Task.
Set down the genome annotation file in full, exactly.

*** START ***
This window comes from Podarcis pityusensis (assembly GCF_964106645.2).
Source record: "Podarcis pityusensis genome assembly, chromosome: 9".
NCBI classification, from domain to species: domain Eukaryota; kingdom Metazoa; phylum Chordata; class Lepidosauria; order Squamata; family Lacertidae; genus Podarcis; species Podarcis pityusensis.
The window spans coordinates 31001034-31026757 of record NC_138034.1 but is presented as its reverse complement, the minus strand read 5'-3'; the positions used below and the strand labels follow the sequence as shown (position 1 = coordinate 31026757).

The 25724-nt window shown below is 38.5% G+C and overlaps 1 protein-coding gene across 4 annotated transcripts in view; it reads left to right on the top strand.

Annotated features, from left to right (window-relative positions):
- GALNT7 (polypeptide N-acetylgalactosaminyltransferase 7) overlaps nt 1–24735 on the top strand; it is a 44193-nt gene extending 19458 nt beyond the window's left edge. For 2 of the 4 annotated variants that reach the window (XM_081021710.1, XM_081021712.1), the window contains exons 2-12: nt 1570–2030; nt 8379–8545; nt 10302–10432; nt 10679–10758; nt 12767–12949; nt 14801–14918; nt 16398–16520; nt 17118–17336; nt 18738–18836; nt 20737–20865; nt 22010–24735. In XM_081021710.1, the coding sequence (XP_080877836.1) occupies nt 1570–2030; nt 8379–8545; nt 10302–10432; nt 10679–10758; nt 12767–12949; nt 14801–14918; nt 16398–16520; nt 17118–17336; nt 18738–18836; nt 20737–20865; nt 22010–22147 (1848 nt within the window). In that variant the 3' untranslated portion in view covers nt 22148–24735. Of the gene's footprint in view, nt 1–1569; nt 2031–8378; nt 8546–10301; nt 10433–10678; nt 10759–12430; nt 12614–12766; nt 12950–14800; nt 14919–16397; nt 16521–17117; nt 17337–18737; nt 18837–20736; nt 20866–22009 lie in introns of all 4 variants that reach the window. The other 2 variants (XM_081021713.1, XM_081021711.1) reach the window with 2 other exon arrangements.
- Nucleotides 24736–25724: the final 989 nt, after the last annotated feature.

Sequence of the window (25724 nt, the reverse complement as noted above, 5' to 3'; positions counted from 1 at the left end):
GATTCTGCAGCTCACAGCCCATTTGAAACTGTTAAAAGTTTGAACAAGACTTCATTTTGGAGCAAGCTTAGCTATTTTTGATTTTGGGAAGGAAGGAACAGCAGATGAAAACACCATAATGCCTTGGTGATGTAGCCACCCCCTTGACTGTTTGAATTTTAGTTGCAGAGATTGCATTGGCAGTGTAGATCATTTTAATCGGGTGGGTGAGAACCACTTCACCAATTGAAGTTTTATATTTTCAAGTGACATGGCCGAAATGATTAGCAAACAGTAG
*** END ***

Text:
This window comes from Podarcis pityusensis (assembly GCF_964106645.2).
Source record: "Podarcis pityusensis genome assembly, chromosome: 9".
NCBI classification, from domain to species: domain Eukaryota; kingdom Metazoa; phylum Chordata; class Lepidosauria; order Squamata; family Lacertidae; genus Podarcis; species Podarcis pityusensis.
The window spans coordinates 31001034-31026757 of record NC_138034.1 but is presented as its reverse complement, the minus strand read 5'-3'; the positions used below and the strand labels follow the sequence as shown (position 1 = coordinate 31026757).

The 25724-nt window shown below is 38.5% G+C and overlaps 1 protein-coding gene across 4 annotated transcripts in view; it reads left to right on the top strand.

Annotated features, from left to right (window-relative positions):
- GALNT7 (polypeptide N-acetylgalactosaminyltransferase 7) overlaps nt 1–24735 on the top strand; it is a 44193-nt gene extending 19458 nt beyond the window's left edge. For 2 of the 4 annotated variants that reach the window (XM_081021710.1, XM_081021712.1), the window contains exons 2-12: nt 1570–2030; nt 8379–8545; nt 10302–10432; nt 10679–10758; nt 12767–12949; nt 14801–14918; nt 16398–16520; nt 17118–17336; nt 18738–18836; nt 20737–20865; nt 22010–24735. In XM_081021710.1, the coding sequence (XP_080877836.1) occupies nt 1570–2030; nt 8379–8545; nt 10302–10432; nt 10679–10758; nt 12767–12949; nt 14801–14918; nt 16398–16520; nt 17118–17336; nt 18738–18836; nt 20737–20865; nt 22010–22147 (1848 nt within the window). In that variant the 3' untranslated portion in view covers nt 22148–24735. Of the gene's footprint in view, nt 1–1569; nt 2031–8378; nt 8546–10301; nt 10433–10678; nt 10759–12430; nt 12614–12766; nt 12950–14800; nt 14919–16397; nt 16521–17117; nt 17337–18737; nt 18837–20736; nt 20866–22009 lie in introns of all 4 variants that reach the window. The other 2 variants (XM_081021713.1, XM_081021711.1) reach the window with 2 other exon arrangements.
- Nucleotides 24736–25724: the final 989 nt, after the last annotated feature.

Sequence of the window (25724 nt, the reverse complement as noted above, 5' to 3'; positions counted from 1 at the left end):
GATTCTGCAGCTCACAGCCCATTTGAAACTGTTAAAAGTTTGAACAAGACTTCATTTTGGAGCAAGCTTAGCTATTTTTGATTTTGGGAAGGAAGGAACAGCAGATGAAAACACCATAATGCCTTGGTGATGTAGCCACCCCCTTGACTGTTTGAATTTTAGTTGCAGAGATTGCATTGGCAGTGTAGATCATTTTAATCGGGTGGGTGAGAACCACTTCACCAATTGAAGTTTTATATTTTCAAGTGACATGGCCGAAATGATTAGCAAACAGTAG